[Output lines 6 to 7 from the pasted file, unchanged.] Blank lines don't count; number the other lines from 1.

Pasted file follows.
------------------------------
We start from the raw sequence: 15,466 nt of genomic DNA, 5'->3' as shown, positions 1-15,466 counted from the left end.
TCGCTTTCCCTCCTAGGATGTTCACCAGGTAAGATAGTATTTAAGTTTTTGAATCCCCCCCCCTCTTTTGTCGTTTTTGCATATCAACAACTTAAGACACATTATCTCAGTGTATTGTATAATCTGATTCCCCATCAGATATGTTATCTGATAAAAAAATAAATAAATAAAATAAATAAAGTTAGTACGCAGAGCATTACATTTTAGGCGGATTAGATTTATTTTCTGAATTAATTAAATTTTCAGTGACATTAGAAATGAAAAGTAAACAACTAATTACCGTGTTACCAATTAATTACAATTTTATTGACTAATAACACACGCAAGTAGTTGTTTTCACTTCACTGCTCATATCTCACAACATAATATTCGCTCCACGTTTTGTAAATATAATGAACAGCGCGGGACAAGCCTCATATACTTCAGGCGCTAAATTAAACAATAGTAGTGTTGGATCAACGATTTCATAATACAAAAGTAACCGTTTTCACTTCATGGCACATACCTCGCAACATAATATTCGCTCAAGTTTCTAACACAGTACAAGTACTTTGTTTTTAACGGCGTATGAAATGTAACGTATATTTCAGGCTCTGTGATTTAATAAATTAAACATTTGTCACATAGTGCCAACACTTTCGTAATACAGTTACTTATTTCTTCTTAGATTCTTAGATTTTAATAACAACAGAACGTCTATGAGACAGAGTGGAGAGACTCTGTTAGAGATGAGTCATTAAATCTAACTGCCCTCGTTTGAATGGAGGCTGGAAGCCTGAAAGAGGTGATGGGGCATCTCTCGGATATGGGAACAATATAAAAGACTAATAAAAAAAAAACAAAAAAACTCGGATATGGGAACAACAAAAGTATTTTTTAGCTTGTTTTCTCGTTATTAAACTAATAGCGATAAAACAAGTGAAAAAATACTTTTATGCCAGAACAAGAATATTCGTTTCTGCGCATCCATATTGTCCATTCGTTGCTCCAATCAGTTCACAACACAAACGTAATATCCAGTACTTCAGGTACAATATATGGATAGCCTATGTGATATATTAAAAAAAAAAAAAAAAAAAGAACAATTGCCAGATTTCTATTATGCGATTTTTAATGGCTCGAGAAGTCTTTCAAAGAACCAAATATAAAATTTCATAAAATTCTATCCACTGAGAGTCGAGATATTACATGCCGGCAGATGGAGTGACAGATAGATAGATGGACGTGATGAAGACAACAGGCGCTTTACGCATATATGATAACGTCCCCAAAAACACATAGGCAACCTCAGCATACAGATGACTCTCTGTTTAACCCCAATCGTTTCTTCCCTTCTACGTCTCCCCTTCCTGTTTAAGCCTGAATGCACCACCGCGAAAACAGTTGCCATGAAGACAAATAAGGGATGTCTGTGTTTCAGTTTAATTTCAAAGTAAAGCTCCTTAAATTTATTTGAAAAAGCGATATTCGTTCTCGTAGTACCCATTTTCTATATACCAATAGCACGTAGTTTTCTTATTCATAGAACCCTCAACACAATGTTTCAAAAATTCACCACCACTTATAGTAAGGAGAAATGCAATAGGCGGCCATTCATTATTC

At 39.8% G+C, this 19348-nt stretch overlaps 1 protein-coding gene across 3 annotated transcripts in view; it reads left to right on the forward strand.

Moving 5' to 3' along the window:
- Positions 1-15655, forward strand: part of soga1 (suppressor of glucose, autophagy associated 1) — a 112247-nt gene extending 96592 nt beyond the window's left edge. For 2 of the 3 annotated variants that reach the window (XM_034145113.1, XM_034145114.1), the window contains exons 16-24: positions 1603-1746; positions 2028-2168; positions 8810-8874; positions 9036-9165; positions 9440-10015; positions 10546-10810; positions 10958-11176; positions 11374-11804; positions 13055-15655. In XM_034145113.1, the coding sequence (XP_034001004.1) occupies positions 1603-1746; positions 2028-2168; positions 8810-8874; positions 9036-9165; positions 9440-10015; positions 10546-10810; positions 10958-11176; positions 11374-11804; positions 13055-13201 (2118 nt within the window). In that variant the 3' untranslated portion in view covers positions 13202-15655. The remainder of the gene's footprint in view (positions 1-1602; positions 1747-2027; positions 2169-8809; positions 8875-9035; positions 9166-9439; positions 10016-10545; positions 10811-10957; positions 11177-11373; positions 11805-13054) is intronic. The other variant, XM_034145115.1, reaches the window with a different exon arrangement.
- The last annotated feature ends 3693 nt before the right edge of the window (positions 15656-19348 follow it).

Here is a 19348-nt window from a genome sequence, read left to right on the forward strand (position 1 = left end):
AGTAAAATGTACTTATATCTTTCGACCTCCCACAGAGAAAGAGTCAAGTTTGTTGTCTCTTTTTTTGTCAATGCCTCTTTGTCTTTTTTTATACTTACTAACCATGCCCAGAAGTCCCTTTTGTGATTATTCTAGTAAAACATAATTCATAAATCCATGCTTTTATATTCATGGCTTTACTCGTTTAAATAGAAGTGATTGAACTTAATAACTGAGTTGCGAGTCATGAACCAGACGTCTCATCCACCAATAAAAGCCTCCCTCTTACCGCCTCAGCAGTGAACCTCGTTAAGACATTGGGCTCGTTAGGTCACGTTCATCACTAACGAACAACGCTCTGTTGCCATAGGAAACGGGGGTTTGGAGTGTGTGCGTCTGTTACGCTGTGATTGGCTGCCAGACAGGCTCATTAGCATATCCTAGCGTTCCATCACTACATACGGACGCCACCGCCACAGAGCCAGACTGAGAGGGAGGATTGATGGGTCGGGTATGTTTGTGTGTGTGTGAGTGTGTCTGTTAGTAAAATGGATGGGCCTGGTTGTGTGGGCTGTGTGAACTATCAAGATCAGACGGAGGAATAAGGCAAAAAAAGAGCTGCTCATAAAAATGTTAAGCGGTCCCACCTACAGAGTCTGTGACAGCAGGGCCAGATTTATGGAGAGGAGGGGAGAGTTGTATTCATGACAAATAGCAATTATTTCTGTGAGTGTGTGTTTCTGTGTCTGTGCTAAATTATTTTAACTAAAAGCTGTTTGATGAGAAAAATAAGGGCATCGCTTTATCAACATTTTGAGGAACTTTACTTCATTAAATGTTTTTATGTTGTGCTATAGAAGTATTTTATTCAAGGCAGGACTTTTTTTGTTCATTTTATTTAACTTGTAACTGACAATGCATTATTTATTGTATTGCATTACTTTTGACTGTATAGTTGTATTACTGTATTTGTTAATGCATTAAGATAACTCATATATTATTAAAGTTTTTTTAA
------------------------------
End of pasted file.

- The last annotated feature ends 3693 nt before the right edge of the window (positions 15656-19348 follow it).

Here is a 19348-nt window from a genome sequence, read left to right on the forward strand (position 1 = left end):